Neighborhood troupe presents Twelfth Night

Play producers Galen Wilson and Phyllis Tonne.

Cast members Dom Sanfilippo, Scot Randolph, Heather Atkinson, Amoretta Cockerham

LIFESTYLES

By Meredith Moss

Aug 21, 2022

“Twelfth Night” will be staged Aug. 26-28.

When he was 10 years old, he saw a live production of Shakespeare’s “Romeo and Juliet.” He wasn’t impressed.

“I could not believe how long it took,” remembers Galen Wilson, who distinctly remembers counting the times Juliet yelled “I come anon” to the nurse and wondering if the play would ever be over.

Wilson could not have guessed that he would not only come to love The Bard’s plays, but would end up producing them.

Along with co-producer Phyllis Tonne, Wilson has been staging outdoor productions of Shakespeare’s plays in the South Park historic district since 2008. They’re at it again and on the weekend of Aug. 26-28 will celebrate their 13th season with a production of “Twelfth Night,” one of the few Shakespearean comedies they hadn’t yet produced.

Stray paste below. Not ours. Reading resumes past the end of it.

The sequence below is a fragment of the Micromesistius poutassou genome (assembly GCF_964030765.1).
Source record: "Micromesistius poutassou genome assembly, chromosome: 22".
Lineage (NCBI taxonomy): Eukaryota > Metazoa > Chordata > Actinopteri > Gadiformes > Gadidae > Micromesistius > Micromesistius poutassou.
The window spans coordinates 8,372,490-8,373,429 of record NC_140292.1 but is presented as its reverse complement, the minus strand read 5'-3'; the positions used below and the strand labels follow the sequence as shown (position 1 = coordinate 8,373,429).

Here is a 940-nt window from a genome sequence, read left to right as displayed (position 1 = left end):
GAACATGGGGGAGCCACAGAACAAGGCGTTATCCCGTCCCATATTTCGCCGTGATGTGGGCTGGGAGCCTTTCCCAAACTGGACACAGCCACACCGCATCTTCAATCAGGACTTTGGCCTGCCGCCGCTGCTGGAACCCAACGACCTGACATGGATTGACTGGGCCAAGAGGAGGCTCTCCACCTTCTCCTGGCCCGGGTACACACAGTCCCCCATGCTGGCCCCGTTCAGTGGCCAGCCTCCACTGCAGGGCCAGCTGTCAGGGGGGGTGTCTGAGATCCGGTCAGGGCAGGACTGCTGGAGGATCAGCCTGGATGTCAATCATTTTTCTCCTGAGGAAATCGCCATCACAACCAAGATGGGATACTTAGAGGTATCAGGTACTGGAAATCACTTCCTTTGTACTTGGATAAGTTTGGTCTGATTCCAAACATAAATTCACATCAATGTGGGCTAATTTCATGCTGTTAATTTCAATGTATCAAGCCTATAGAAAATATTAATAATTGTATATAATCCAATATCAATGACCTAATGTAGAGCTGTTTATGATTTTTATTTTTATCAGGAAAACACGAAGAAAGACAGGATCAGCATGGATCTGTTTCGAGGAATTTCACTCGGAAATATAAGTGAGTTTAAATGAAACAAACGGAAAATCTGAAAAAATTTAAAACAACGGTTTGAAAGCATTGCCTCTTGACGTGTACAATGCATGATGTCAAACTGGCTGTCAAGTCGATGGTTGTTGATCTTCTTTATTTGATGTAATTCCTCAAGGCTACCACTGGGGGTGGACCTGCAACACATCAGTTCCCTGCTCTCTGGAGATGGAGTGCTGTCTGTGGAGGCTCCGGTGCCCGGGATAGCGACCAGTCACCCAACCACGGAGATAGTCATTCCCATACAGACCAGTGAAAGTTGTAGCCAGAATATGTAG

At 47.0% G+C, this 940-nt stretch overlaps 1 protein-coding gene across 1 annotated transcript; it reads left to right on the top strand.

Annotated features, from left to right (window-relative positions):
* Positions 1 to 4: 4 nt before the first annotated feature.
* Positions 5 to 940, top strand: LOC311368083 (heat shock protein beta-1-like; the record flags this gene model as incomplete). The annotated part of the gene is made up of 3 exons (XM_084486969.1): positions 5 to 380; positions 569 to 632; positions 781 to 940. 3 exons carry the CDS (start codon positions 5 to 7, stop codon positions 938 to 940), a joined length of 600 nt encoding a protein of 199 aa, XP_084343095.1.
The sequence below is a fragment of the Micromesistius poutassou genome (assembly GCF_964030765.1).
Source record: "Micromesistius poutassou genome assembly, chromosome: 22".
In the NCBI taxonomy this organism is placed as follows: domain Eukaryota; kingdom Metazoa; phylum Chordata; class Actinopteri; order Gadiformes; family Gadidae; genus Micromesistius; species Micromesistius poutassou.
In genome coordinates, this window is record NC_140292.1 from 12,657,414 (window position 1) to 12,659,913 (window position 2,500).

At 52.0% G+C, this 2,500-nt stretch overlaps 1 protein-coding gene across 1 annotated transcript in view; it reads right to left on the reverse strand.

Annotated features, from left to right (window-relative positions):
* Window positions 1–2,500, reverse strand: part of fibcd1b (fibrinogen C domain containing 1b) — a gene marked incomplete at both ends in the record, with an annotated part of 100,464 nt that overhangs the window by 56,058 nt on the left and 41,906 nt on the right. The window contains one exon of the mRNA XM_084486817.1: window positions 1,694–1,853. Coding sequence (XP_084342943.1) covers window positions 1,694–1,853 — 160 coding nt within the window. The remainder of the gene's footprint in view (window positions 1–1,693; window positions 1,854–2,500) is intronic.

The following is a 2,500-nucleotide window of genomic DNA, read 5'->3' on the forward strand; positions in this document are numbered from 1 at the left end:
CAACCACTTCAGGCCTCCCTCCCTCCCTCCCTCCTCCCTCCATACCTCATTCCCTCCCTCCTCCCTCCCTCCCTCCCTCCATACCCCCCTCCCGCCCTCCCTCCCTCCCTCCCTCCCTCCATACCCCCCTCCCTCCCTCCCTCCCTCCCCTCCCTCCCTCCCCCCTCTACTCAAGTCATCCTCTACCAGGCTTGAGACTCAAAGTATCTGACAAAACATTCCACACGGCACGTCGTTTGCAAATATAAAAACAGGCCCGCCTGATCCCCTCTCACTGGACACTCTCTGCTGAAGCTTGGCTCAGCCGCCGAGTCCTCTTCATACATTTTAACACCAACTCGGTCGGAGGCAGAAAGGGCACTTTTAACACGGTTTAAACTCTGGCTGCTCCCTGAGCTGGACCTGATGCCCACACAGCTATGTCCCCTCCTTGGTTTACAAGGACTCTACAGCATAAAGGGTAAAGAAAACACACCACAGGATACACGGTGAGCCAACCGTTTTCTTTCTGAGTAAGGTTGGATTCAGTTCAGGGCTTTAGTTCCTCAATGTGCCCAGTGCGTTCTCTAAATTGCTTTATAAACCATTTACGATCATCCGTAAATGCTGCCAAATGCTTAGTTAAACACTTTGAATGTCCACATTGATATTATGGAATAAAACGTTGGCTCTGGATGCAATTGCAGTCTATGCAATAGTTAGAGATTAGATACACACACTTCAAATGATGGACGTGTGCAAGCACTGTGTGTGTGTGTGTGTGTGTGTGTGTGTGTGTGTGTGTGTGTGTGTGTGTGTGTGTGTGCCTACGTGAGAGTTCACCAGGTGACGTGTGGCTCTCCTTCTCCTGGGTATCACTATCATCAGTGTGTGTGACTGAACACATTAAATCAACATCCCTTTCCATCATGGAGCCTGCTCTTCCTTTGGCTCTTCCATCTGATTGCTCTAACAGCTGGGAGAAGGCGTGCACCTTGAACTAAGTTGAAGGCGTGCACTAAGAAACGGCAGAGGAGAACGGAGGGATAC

The free weekend event is open to all and takes place on South Park Green. Admission is free; audience members, who come from all over, need bring only a lawn chair or blanket.

The show goes on, rain or shine. If it’s rainy, the troupe moves into nearby Hope Lutheran Church. Wilson says the advent of Doppler radar has been very useful. “We were in the middle of a performance one year when it became clear rain was coming, but the Doppler said we should be able to finish — and pack up — in time. We dodged the rain by about 20 minutes that night. But it’s grand to perform under the stars of a cloudless night sky with a tiny bit of coolness in the air.”

Wilson says outdoors is the perfect theater venue for a COVID-19-world. Many cast members mask up for indoor rehearsals; audiences can socially distance by placing lawn chairs away from others.

About the play

Wilson and Tonne say they chose “Twelfth Night” because it’s a farce and perfect for a “let-your-hair-down” summer evening.